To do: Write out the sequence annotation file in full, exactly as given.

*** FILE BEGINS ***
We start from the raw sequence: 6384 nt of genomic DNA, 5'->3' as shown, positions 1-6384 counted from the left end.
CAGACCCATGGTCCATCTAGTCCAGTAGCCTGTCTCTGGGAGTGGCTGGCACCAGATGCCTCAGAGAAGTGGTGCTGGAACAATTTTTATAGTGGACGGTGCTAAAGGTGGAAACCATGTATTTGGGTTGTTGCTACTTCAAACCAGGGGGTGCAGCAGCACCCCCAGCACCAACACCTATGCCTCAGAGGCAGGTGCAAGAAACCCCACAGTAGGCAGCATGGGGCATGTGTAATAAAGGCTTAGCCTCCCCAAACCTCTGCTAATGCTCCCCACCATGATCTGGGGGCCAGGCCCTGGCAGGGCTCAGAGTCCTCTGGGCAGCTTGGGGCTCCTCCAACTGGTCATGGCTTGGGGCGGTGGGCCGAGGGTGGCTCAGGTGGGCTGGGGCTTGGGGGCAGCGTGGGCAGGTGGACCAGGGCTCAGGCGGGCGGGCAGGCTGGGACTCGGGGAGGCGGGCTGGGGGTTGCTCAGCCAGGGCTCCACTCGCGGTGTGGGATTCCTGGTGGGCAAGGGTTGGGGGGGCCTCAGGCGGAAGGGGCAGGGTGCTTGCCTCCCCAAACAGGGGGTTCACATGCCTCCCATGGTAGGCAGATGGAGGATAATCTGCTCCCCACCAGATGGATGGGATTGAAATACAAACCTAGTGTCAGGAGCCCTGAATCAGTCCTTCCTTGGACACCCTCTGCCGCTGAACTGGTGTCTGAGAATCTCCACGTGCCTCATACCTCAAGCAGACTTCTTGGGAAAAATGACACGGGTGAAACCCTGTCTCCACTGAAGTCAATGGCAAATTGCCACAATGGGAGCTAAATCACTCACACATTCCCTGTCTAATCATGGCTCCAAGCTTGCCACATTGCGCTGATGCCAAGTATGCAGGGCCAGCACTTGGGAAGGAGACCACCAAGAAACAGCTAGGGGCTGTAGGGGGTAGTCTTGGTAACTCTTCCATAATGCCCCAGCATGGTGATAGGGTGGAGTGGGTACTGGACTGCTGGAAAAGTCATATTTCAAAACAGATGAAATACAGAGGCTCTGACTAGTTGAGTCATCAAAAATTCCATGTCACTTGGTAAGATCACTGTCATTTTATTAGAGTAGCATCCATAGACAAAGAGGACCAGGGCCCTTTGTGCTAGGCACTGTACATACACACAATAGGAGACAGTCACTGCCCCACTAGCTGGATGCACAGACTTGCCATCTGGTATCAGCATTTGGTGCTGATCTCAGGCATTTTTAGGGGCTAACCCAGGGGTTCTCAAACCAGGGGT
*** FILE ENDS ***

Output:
We start from the raw sequence: 6384 nt of genomic DNA, 5'->3' as shown, positions 1-6384 counted from the left end.
CAGACCCATGGTCCATCTAGTCCAGTAGCCTGTCTCTGGGAGTGGCTGGCACCAGATGCCTCAGAGAAGTGGTGCTGGAACAATTTTTATAGTGGACGGTGCTAAAGGTGGAAACCATGTATTTGGGTTGTTGCTACTTCAAACCAGGGGGTGCAGCAGCACCCCCAGCACCAACACCTATGCCTCAGAGGCAGGTGCAAGAAACCCCACAGTAGGCAGCATGGGGCATGTGTAATAAAGGCTTAGCCTCCCCAAACCTCTGCTAATGCTCCCCACCATGATCTGGGGGCCAGGCCCTGGCAGGGCTCAGAGTCCTCTGGGCAGCTTGGGGCTCCTCCAACTGGTCATGGCTTGGGGCGGTGGGCCGAGGGTGGCTCAGGTGGGCTGGGGCTTGGGGGCAGCGTGGGCAGGTGGACCAGGGCTCAGGCGGGCGGGCAGGCTGGGACTCGGGGAGGCGGGCTGGGGGTTGCTCAGCCAGGGCTCCACTCGCGGTGTGGGATTCCTGGTGGGCAAGGGTTGGGGGGGCCTCAGGCGGAAGGGGCAGGGTGCTTGCCTCCCCAAACAGGGGGTTCACATGCCTCCCATGGTAGGCAGATGGAGGATAATCTGCTCCCCACCAGATGGATGGGATTGAAATACAAACCTAGTGTCAGGAGCCCTGAATCAGTCCTTCCTTGGACACCCTCTGCCGCTGAACTGGTGTCTGAGAATCTCCACGTGCCTCATACCTCAAGCAGACTTCTTGGGAAAAATGACACGGGTGAAACCCTGTCTCCACTGAAGTCAATGGCAAATTGCCACAATGGGAGCTAAATCACTCACACATTCCCTGTCTAATCATGGCTCCAAGCTTGCCACATTGCGCTGATGCCAAGTATGCAGGGCCAGCACTTGGGAAGGAGACCACCAAGAAACAGCTAGGGGCTGTAGGGGGTAGTCTTGGTAACTCTTCCATAATGCCCCAGCATGGTGATAGGGTGGAGTGGGTACTGGACTGCTGGAAAAGTCATATTTCAAAACAGATGAAATACAGAGGCTCTGACTAGTTGAGTCATCAAAAATTCCATGTCACTTGGTAAGATCACTGTCATTTTATTAGAGTAGCATCCATAGACAAAGAGGACCAGGGCCCTTTGTGCTAGGCACTGTACATACACACAATAGGAGACAGTCACTGCCCCACTAGCTGGATGCACAGACTTGCCATCTGGTATCAGCATTTGGTGCTGATCTCAGGCATTTTTAGGGGCTAACCCAGGGGTTCTCAAACCAGGGGT